I grant that all this is full of questionable hopes and that it would be almost as reasonable to despair of the destinies of man. But, already, it is much that the choice remains possible and that, hitherto, nothing has been decided against us. Every hour that passes increases our chances of holding out and conquering. It may be said, I know, that, from the point of view of beauty, enjoyment and the harmonious understanding of life, some nations  –  the Greeks and the Romans of the commencement of the Empire, for instance  –  were superior to ourselves. The fact none the less remains that the sum total of civilization spread over our globe was never to he compared with that of to-day. An extraordinary civilization, such as that of Athens, Rome or Alexandria, formed but a luminous islet which was threatened on every side and which ended by being swallowed up by the savage ocean that surrounded it. Nowadays  –  apart from the Yellow Peril, which does not seem serious  –  it is no longer possible for a barbarian invasion to make us lose in a few days our essential conquests. The barbarians can no longer come from without: they would issue from our fields and our cities, from the shallow waters of our own life; they would be saturated with the civilization which they would lay claim to destroy; and it is only by making use of its conquests that they would succeed in depriving us of its fruits. There would, therefore, at the worst, be hut a halt, followed by a redistribution of riches.

     Since we have a choice of two interpretations, forming a background of light or of shade for our existence, it would be unwise to. hesitate. Even in the most trivial circumstances... of life, our ignorance very often offers us only a choice of the same kind, and one which does not impose itself more strongly. Optimism thus understood is in no way devout or childish; it does not rejoice stupidly like a peasant leaving the inn; but it strikes a balance between what has taken and what can take place, between hopes and fears, and, if the last be not heavy enough, it throws in the weight of life.

    For the rest, this choice is not even necessary: it is enough that we should feel conscious of the greatness of our expectation. For we are in the magnificent state in which Michael Angelo painted the prophets and the just men of the Old Testament, on that prodigious ceiling of the Sistine Chapel: we are living in expectation and perhaps in the last moments of expectation. Expectation, in fact, has degrees which begin with a sort of vague resignation and which do not yet hope for the thrill aroused by the nearest movements of the expected object. It seems as though we heard those movements: the sound of superhuman footsteps, an enormous door opening, a breath caressing us, or light coming; we do not know; but expectation at this pitch is an ardent and marvellous state of life, the fairest period of happiness, its youth, its childhood....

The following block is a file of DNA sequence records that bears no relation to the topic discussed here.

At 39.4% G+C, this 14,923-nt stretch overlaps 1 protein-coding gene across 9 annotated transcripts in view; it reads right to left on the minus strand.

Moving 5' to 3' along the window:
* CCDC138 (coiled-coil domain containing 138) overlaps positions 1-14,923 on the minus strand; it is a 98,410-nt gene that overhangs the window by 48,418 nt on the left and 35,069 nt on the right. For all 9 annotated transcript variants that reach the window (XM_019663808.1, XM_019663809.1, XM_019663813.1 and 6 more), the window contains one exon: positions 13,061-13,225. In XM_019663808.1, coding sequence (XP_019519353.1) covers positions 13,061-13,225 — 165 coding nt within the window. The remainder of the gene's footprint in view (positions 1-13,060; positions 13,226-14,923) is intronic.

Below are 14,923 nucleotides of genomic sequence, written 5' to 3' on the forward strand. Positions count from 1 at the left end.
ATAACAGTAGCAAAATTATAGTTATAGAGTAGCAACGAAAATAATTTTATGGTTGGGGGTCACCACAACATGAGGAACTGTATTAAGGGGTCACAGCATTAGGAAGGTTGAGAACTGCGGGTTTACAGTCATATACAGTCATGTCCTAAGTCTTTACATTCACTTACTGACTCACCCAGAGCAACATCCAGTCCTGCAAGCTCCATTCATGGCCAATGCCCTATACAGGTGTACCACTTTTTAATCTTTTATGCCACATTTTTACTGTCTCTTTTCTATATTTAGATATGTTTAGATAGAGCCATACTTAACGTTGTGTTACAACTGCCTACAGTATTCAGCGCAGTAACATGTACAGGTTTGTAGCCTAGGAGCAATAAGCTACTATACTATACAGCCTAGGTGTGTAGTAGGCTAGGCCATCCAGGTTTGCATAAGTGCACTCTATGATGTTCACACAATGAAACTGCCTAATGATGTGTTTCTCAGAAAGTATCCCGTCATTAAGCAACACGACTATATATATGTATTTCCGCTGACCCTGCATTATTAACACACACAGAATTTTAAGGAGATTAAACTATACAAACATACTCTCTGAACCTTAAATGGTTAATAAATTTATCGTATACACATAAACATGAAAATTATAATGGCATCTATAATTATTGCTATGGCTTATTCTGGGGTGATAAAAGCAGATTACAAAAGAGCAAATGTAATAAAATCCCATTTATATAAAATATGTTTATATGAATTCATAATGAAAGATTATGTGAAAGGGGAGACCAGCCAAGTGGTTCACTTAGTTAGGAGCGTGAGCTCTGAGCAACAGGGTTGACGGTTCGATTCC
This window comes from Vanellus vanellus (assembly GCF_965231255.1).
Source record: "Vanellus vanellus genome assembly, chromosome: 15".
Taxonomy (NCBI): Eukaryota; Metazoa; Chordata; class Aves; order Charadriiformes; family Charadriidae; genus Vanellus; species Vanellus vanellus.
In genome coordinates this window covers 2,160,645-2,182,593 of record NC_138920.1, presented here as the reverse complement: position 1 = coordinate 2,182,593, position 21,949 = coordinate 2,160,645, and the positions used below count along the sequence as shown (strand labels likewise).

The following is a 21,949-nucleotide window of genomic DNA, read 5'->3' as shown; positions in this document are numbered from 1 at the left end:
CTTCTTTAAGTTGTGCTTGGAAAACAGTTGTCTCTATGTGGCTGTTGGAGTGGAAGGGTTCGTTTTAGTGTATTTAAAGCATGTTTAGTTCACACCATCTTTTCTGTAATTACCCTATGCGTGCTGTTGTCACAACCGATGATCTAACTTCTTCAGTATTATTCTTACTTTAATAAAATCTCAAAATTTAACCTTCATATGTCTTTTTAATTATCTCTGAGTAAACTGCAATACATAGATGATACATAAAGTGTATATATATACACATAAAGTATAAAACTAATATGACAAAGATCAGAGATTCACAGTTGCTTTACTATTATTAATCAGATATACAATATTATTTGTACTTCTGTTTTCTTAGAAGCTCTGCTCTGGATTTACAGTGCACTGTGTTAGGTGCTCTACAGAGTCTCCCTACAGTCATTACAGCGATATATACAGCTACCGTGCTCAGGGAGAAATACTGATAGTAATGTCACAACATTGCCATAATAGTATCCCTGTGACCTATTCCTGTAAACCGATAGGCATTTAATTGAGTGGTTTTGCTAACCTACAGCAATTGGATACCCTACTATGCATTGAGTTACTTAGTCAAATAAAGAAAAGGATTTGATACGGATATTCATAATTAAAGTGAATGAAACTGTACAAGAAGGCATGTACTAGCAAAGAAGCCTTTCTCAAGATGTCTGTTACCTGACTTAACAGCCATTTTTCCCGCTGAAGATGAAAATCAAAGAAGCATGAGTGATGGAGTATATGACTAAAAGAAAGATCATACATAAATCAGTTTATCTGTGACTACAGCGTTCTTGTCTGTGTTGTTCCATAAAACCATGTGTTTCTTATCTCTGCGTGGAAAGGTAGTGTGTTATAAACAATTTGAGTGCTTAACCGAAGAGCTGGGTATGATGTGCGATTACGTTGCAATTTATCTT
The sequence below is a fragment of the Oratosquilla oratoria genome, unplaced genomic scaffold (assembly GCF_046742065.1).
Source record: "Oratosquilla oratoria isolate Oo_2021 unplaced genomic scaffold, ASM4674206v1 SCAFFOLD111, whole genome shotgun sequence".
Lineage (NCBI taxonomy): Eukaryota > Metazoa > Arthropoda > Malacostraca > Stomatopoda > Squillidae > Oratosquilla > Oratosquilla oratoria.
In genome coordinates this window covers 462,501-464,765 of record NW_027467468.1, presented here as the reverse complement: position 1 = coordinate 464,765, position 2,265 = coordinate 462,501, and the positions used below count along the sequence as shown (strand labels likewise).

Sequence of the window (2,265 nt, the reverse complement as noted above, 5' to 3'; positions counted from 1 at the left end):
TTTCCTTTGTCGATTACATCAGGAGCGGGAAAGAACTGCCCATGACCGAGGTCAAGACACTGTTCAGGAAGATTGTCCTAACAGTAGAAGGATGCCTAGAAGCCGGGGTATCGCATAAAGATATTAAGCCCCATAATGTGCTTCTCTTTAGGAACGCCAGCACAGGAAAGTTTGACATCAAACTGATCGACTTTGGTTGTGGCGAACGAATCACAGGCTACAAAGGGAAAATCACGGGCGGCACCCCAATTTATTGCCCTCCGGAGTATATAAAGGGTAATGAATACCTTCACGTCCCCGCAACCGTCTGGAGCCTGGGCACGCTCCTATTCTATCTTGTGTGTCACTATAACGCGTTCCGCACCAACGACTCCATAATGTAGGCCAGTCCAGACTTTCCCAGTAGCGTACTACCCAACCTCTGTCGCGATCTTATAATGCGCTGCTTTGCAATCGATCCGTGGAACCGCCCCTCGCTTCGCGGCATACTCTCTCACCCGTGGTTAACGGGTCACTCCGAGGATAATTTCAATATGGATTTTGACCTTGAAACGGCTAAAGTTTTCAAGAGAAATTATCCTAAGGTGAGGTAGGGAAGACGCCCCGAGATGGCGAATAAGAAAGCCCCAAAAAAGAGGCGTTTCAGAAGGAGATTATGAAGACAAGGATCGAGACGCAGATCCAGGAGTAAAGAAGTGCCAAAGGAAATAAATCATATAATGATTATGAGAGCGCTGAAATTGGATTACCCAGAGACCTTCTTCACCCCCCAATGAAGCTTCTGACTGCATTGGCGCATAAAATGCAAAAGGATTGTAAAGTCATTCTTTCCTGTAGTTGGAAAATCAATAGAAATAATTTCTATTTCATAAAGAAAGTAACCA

I repeat, we never had so many good reasons for hope. Let us cherish them. Our predecessors were sustained by slighter reasons when they did the great things that have remained for us the best evidence of the destinies of mankind. They had confidence when they found none but unreasonable reasons for having it. To-day, when some of those reasons really spring from reason, it would be wrong to show less courage than did those who derived theirs from the very circumstances whence we derive only our discouragements.

     We no longer believe that this world is as the apple of the eye of one God who is alive to our slightest thoughts; but we know that it is subjected to forces quite as powerful, quite as alive to laws and duties which it behoves us to penetrate. That is why our attitude in the face of the mystery of these forces has changed. It is no longer one of fear, but one of boldness. It no longer demands that the slave shall kneel before the master or the creator, but permits a gaze as between equals, for we bear within ourselves the equal of the deepest and greatest mysteries.